"Our store is all about having a passion for the healing properties of herbs and a desire to educate and empower people through self health care," says co-owner and Noe Valley resident Dino Lucas.

All classes will be held from 7 to 9 p.m. at the Scarlet Sage, 1173 Valencia Street. Cost is $10 per class, and a non-refundable prepayment is required to hold a space.

"Flower Essences from the Alaskan Wilderness" will be taught by Jane Bell, a flower essence practitioner for 17 years, on Thursday, April 5. Bell will present a slide show of the Alaskan wilderness and talk about the unique qualities of Alaskan flowers, plants, and gems.

On Thursday, April 12, herbalist Suzanne Elliott will offer a class, "Gifts from the Garden," in which participants will learn to make flower-infused body oils, facial toners, and dream pillows.

San Anselmo aromatherapist Julia Fischer discusses "Aromatherapy for Women's Health" on Wednesday, April 18. Topics will include menstrual imbalances, vaginal infections, and oils to enhance sensuality.

The following Wednesday, April 25, the topic is "Herbs for Pregnancy and Childbirth." Cindy Belew, a nurse midwife and herbalist, will talk about herbs that can alleviate the discomforts of pregnancy, labor, and delivery.

The class series closes on Wednesday, May 2, with "Herbs for Liver Health," presented by clinical herbalist Donna Odierna. Odierna will explain how nutrition and herbs play a part in keeping a person's liver at optimal function.

For more information about the series, call the Scarlet Sage at 821-0997.

Earth Day at the Zoo


Have you got a passion for snakes, lizards, and other scaly, slippery reptiles? Are you interested in learning more about conservation and maybe even finding out how a rhinoceros digests food? Then check out these two events at the San Francisco Zoo: the Zoo's first-ever Reptile Festival on Saturday, April 14, and a special Earth Day celebration on Saturday, April 21.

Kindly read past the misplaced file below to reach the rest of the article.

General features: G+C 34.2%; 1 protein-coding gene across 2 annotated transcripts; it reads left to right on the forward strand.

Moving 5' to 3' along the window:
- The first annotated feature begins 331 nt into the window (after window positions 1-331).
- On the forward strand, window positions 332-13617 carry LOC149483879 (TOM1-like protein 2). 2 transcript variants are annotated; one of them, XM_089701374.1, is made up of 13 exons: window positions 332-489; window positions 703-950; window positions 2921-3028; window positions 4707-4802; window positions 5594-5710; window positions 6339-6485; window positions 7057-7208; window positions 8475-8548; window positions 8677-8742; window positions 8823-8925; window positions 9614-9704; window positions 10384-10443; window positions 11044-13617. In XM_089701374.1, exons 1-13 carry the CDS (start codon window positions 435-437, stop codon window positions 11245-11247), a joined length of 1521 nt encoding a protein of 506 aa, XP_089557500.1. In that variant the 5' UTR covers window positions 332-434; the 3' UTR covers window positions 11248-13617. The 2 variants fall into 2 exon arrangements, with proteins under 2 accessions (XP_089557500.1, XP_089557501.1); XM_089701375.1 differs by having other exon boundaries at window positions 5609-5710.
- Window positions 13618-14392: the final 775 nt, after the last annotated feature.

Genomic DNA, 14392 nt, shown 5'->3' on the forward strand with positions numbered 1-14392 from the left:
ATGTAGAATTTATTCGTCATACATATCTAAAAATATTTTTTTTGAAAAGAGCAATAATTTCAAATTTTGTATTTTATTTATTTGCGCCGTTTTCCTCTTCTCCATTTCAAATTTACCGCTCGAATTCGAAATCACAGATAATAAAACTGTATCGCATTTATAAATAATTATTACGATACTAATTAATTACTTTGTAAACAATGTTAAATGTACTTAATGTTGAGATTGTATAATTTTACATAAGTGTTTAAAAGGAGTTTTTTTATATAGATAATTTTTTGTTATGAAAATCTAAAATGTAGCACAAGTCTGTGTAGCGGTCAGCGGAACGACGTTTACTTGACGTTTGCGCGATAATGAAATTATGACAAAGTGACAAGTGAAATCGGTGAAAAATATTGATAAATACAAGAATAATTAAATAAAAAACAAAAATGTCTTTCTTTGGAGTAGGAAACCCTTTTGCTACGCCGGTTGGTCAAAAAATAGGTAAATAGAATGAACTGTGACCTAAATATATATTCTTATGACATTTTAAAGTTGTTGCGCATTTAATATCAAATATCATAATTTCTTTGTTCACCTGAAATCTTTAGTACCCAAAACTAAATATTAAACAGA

From 10 a.m. to 5 p.m. on April 14, the Zoo will present a cornucopia of reptilian activities--including Wildlife Theater presentations, crafts, musical entertainment, and close encounters with lizards, turtles, tortoises, and snakes. The Reptile Festival also marks the formal debut of the Zoo's new 121/2-foot-long anaconda in its new underwater quarters at the South American Tropical Forest Building.

On April 21, the Zoo will host the annual Earth Day celebration from 10 a.m. to 5 p.m. The main attraction will be an environmental par course, where visitors can learn about endangered animals, seek out colorful "pop-up" conservation facts throughout the Zoo grounds, visit activity booths focusing on both flora and fauna, and meet the animals and their keepers.

Another special attraction that day will be the Zoo's Avian Conservation Center, which will host a booth providing information on its conservation programs, including the Bald Eagle Recovery Project, which has seen 39 bald eagles successfully released into the wild. Children will have the opportunity to meet one of the live chickens used to incubate eagle eggs.

The San Francisco Zoo is located along Sloat Boulevard at the Pacific Ocean. For more information, call 753-7080 or check out the Zoo's web site at

This month's Short Takes were written by Kathy Dalle-Molle and Karol Barske.